I’ve been wondering what my next post should be about on this blog. In my last post, I wrote that I wanted to transition this space into one that encompasses more about life in general, with not necessarily such a narrow focus on running. There are still running-related things I want to write about: plantar fasciitis, how to work out when you can’t run, playlist recommendations. I will write about these things and I will also write about other things.
My parents were writers. Not published authors, but I would consider them writers. My mother’s frozen-in-time twitter bio reads, in a surreal present tense, “I write; therefore, I write.” She kept a few blogs throughout the years – none had many readers but she didn’t mind, as long as she had places to record her thoughts. In 2011, she began a project of writing a poem a day for 1001 days. She self-published two books of poetry.
My father was an English teacher, a lover of language, a master of grammar and syntax, and would never hesitate to gently correct me if I used “less than” instead of “fewer than.” I credit both of my parents for not only my linguistic preciseness but for my love of reading and writing.
In the months before his unexpected death from COVID-19 last April, my father had been talking about starting a blog. He had unofficially retired from teaching and found himself spending more time at his home in upstate New York, with more time on his hands than he was used to. I encouraged him to start a blog on WordPress, using whatever knowledge I had gained over the years with this one to give him tips on starting his own. He said he wanted to write about his travels. Mostly I think he just wanted something to do.
Last January, right after the start of the new year, he emailed me a draft of a blog post. He wanted to make sure it was a good length, writing, “What do you think of the length of Blog 1? It’s about 460 words.” I told him the length didn’t matter. I read it, of course finding no grammatical or spelling errors – not that I was expecting to. I told him I thought it was perfect.
I regret that he never got around to posting it. He never started his blog. So today, I would like the world (or as much of it as I can reach) to read his post. I want people to see what a fine writer he was, and maybe gain a deeper understanding of what drove him to build a house in a small town called Andes in the 1980s, a place he loved dearly, a house that my family and I will continue to cherish.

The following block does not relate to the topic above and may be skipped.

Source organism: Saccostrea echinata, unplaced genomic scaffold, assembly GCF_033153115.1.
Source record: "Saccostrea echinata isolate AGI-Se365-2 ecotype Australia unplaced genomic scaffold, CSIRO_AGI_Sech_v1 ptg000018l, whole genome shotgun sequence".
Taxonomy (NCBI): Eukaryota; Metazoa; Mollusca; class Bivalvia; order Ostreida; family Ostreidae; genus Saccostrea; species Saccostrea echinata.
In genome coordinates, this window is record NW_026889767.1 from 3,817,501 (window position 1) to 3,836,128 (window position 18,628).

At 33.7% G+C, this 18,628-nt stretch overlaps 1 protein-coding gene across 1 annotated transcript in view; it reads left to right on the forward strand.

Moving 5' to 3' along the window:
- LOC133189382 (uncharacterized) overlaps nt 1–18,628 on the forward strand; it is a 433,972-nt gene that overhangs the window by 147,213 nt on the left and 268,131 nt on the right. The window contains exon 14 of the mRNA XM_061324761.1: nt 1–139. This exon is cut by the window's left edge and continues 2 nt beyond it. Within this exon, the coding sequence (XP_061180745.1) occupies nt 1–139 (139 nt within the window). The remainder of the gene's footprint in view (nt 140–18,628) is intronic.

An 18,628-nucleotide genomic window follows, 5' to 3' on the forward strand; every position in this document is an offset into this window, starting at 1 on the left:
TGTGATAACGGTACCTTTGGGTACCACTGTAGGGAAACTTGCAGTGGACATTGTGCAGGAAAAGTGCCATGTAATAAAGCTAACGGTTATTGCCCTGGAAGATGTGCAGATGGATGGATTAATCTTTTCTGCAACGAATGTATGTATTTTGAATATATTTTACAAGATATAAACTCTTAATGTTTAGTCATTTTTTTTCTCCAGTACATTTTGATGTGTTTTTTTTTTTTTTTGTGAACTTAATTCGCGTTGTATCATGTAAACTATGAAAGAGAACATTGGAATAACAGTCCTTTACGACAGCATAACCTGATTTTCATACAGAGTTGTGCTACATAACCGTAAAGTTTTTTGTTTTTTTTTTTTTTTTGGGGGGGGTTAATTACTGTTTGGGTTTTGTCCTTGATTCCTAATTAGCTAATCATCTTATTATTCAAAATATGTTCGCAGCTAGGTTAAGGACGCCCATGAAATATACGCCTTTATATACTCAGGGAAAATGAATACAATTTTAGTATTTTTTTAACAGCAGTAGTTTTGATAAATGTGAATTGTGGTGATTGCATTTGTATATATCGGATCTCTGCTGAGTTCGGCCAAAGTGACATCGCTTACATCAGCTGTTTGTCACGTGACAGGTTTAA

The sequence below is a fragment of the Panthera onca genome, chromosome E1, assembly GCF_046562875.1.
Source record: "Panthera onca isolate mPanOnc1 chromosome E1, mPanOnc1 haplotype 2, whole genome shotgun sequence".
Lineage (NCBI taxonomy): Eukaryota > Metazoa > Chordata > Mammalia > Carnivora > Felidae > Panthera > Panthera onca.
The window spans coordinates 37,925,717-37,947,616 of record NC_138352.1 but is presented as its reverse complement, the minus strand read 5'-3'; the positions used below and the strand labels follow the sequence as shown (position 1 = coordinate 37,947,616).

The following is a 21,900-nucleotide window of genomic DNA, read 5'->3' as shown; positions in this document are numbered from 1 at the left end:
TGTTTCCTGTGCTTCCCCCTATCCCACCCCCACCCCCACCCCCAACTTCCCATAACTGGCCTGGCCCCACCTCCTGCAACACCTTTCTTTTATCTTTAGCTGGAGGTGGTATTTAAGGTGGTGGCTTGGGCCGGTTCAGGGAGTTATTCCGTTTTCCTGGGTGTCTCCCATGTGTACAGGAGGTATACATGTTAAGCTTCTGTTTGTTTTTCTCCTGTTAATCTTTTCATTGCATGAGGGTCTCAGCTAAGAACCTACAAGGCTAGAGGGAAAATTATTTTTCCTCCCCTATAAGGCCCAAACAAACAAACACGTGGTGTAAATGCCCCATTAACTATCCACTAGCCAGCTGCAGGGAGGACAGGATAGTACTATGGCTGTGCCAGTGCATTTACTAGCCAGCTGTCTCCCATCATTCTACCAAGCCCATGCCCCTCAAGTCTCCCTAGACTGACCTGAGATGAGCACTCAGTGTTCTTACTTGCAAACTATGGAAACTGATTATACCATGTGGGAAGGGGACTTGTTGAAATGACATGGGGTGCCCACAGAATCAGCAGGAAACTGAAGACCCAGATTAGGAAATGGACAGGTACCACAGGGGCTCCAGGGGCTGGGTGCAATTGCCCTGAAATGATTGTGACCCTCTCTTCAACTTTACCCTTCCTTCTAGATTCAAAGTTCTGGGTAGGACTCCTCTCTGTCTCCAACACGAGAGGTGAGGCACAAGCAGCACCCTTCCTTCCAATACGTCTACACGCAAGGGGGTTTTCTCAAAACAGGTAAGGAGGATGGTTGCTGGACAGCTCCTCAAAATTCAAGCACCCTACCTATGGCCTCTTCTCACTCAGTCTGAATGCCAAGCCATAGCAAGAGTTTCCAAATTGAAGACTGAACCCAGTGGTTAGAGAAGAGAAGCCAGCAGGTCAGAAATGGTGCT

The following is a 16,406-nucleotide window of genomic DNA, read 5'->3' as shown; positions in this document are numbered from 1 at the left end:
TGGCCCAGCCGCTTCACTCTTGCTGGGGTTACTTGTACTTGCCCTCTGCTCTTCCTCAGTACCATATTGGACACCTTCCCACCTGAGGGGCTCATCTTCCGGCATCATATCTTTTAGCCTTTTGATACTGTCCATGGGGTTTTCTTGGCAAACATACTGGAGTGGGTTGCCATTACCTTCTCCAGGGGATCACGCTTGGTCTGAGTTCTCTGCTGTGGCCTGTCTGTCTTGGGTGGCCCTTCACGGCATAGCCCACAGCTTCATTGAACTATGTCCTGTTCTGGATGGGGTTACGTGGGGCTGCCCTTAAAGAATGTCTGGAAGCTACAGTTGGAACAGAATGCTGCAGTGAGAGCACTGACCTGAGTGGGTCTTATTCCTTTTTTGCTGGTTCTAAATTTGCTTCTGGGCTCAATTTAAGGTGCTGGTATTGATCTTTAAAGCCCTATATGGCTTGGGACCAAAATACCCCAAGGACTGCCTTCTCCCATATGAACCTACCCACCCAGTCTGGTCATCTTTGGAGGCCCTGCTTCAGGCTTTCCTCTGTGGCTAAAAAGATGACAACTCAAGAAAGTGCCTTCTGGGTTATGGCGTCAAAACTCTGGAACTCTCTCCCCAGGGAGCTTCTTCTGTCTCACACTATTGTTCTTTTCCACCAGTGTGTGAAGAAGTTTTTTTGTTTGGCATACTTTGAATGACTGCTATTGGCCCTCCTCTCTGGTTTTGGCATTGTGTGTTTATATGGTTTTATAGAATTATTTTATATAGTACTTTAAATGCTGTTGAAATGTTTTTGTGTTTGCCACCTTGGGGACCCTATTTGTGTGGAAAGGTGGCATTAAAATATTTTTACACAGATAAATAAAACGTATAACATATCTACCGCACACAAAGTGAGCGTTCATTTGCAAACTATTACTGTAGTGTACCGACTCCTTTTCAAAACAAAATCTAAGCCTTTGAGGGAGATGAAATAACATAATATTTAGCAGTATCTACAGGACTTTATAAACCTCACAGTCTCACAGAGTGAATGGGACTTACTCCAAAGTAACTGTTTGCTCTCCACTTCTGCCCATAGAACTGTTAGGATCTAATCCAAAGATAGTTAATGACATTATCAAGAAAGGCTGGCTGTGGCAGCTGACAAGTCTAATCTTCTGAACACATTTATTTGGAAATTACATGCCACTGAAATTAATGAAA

Here is my father’s first and only blog post, in its original and unedited form. (Porch photos taken by me at his house last March, while he was in the hospital.)
The following was written in January 2020 by Charles W. Scott in Andes, NY.
Voices from Andes: Blog 1
Distance has a finite measurement: twelve inches equals one foot. Except in Andes.
I discovered Andes, New York when I was looking for a future retirement place. Life on Long Island, New York was a necessary evil because that’s where I was employed. Divorced, I wanted to remain close to my daughters. The evil part came with the taxes, the traffic, and the encroaching urbanization of this finger of land, 118 miles long and just 23 miles wide, jutting into the Atlantic Ocean from Manhattan to Montauk. If you traveled by car on Long Island, odds were that you were going East-West or vice versa, torturing that commute into hours. You planned your journey not by your timetable but by the hour of the day. Rush hour meant all of daylight, into night.
One day I found myself free of traffic congestion in Andes. Distances were measured in miles, not in minutes, because I was no longer pressed for time. In the car were my daughters. As we drove down Main Street, one of them asked, “Dad, where do people buy food?” Suffice it to say that this Main Street had no supermarket, gas station, or other emblem of civilization. In truth, the nearest supermarket was a 30-minute round trip.
I turned off Main Street onto a backwoods road just to give my kids a sense of the area. As I drove, walking on the road toward my car was a man who smiled and waved at us. There was silence in my car for a few moments until my supermarket-asking daughter wondered out loud, “Who was that?”
More brief silence. Then I responded, “I don’t know.”
My daughter insisted, “Why did he wave at us?”
“I don’t know. Maybe he was being friendly.”
Clearly, my daughters were confused. Like me, they grew up in a suburban environment often venturing into New York City. When you rode the subway, for instance, you avoided eye contact. Sitting across from a stranger in the subway car was not problematic since you had the overhead ads to scrutinize. You pretended to be mesmerized by anti-acid remedies. You never actually looked at anyone across from you. You never stared. You never smiled. You certainly never waved.
So here I was in my car with my kids trying to justify why this pedestrian stranger in Andes (157 miles from Manhattan) was being friendly. Odd thing was, he started waving when my car was a good distance from him. On Long Island, you never acknowledged a person until he was right up close and personal. In Manhattan, you kept your head down and just kept on walking. In Andes I can’t imagine anyone would do that. Here, distances are personal, whether close or far.